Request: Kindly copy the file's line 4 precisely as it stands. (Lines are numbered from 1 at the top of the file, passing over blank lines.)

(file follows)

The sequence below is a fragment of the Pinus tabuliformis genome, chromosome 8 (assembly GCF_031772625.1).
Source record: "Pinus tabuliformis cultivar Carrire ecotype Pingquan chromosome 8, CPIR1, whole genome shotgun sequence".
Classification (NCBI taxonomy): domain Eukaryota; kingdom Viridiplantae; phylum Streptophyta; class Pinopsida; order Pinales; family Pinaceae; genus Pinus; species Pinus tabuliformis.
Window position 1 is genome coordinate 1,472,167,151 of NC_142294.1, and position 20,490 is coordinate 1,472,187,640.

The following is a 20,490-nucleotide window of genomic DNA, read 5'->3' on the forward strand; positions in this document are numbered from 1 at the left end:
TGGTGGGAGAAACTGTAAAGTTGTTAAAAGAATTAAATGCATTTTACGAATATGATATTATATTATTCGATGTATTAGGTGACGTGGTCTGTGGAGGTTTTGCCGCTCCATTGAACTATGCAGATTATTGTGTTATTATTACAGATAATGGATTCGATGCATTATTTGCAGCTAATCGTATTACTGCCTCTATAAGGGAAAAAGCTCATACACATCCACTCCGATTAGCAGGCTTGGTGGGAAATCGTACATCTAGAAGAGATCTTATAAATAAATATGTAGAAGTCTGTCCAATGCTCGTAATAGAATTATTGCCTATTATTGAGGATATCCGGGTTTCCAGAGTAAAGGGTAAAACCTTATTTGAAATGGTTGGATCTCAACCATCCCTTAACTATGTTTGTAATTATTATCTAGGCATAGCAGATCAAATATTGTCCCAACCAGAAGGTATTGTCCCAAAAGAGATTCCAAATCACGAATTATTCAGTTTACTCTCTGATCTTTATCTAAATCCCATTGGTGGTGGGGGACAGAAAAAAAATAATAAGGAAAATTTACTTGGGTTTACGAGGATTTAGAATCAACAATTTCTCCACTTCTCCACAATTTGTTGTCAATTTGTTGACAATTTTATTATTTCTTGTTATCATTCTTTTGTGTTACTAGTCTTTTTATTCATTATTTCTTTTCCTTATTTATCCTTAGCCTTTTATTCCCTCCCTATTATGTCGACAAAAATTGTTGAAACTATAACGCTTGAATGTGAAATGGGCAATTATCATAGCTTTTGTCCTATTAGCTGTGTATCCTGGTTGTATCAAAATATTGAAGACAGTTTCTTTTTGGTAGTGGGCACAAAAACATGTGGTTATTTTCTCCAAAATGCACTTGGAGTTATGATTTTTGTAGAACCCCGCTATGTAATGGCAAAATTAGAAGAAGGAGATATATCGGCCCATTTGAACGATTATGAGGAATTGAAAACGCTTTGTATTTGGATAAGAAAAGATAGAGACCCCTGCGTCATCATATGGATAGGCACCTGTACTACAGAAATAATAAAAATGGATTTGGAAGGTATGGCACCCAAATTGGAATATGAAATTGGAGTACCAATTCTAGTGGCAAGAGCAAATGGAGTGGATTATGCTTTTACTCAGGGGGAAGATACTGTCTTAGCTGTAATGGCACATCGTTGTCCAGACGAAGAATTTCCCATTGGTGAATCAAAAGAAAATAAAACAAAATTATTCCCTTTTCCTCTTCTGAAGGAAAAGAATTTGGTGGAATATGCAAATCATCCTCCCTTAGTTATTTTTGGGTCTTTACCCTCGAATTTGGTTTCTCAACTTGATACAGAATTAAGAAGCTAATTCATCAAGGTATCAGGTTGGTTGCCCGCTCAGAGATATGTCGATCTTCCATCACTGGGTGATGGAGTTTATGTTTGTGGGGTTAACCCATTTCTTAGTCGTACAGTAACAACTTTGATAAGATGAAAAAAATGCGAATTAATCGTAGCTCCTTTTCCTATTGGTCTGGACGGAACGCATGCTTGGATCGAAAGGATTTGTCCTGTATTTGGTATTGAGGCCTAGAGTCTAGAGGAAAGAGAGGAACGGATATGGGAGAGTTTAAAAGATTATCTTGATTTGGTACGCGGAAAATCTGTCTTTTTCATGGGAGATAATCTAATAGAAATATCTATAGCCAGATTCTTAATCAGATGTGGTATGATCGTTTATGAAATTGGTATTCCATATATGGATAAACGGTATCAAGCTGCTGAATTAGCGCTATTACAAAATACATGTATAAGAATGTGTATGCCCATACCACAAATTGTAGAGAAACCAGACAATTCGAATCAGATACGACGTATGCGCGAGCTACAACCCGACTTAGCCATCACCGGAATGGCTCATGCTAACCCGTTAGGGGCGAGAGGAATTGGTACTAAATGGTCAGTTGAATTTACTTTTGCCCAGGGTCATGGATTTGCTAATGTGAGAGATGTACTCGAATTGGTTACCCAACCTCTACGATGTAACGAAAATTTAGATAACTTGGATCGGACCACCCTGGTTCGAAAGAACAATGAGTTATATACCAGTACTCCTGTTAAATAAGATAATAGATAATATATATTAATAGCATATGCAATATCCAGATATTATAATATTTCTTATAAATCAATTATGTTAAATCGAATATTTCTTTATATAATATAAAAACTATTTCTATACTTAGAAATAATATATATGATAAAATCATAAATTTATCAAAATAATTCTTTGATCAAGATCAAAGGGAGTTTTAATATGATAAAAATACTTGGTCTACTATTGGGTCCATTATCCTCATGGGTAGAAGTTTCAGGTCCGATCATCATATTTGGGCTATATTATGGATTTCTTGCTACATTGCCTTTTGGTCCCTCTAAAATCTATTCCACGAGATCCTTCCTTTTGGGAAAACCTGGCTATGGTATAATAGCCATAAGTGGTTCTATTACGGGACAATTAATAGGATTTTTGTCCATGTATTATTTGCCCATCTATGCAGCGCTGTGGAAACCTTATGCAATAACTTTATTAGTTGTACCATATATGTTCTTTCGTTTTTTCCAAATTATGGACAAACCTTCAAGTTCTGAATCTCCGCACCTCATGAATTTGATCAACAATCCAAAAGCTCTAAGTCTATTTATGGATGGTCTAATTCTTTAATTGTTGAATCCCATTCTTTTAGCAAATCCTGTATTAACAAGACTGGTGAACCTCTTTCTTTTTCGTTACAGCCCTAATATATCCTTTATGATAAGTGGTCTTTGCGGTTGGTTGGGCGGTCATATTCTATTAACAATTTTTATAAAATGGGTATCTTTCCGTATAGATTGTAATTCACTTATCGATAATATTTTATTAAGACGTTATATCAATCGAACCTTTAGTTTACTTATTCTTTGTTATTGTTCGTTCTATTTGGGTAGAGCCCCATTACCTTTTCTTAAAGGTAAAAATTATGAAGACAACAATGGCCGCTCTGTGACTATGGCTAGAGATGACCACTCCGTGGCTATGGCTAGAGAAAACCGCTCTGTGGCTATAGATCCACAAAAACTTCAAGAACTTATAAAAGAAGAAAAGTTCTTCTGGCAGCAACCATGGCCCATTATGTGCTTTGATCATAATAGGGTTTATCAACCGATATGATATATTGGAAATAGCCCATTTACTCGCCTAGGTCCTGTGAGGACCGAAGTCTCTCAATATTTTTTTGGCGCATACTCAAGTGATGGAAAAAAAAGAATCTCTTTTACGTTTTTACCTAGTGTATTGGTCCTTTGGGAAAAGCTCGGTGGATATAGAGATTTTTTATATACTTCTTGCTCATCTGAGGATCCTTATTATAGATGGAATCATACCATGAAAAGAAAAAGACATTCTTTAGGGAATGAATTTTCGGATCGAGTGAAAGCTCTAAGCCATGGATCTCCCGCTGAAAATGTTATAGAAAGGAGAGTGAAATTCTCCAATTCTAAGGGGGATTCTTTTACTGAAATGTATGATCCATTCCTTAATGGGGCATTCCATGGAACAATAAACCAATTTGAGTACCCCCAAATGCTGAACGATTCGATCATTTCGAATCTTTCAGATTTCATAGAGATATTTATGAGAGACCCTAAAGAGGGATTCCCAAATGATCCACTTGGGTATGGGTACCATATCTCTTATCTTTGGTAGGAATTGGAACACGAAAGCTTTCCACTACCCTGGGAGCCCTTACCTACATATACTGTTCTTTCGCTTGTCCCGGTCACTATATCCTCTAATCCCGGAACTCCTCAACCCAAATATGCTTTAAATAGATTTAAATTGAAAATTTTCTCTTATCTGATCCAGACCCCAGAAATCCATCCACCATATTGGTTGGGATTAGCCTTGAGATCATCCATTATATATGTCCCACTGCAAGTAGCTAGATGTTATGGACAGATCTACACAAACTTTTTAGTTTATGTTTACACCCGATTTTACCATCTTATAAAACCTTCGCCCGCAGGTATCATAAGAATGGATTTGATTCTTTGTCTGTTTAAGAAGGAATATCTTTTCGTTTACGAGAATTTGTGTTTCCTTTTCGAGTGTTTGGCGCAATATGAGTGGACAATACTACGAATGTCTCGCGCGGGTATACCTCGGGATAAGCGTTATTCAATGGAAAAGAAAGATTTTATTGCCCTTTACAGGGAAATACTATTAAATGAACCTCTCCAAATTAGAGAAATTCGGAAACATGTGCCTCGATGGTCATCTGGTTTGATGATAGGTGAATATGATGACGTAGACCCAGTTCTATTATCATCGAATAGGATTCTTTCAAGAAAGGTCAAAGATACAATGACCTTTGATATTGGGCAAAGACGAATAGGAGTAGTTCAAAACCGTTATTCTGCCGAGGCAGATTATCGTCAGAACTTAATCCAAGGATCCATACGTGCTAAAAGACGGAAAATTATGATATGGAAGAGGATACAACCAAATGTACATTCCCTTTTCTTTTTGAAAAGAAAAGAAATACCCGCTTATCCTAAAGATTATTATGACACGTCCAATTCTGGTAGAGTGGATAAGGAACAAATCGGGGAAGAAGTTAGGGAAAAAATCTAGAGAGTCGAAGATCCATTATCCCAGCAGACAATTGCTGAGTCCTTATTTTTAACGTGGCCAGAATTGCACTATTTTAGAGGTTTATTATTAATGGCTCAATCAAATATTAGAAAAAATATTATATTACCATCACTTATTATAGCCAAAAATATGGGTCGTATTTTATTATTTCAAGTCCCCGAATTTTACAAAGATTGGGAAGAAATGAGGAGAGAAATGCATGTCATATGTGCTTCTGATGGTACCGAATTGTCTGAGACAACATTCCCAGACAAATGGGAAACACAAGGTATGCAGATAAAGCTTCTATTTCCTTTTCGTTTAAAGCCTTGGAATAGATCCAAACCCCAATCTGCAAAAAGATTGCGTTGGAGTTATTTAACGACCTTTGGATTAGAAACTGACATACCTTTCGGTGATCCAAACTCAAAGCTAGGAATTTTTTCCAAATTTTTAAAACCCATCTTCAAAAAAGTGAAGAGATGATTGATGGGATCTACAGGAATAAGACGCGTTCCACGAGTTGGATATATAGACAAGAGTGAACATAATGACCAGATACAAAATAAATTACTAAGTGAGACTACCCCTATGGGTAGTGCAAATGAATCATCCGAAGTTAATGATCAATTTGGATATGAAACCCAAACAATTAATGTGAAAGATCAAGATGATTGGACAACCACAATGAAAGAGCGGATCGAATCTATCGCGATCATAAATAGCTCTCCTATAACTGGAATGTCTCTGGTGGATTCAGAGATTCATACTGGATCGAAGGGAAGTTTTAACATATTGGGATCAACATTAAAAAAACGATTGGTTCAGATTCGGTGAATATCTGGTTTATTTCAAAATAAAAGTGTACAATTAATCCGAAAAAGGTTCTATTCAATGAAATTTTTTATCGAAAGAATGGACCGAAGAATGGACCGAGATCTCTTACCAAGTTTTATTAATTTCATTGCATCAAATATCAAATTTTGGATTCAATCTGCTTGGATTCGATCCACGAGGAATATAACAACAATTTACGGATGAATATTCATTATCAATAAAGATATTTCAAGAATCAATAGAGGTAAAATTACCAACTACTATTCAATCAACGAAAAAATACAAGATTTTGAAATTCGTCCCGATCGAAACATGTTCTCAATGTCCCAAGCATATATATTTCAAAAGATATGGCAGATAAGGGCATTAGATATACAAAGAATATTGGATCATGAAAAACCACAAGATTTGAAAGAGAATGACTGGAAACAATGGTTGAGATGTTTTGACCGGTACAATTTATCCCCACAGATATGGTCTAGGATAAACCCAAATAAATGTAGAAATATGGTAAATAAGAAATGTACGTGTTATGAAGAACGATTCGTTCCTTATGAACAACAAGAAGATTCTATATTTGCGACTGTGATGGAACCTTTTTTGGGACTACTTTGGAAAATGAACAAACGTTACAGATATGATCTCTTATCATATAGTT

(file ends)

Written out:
Window position 1 is genome coordinate 1,472,167,151 of NC_142294.1, and position 20,490 is coordinate 1,472,187,640.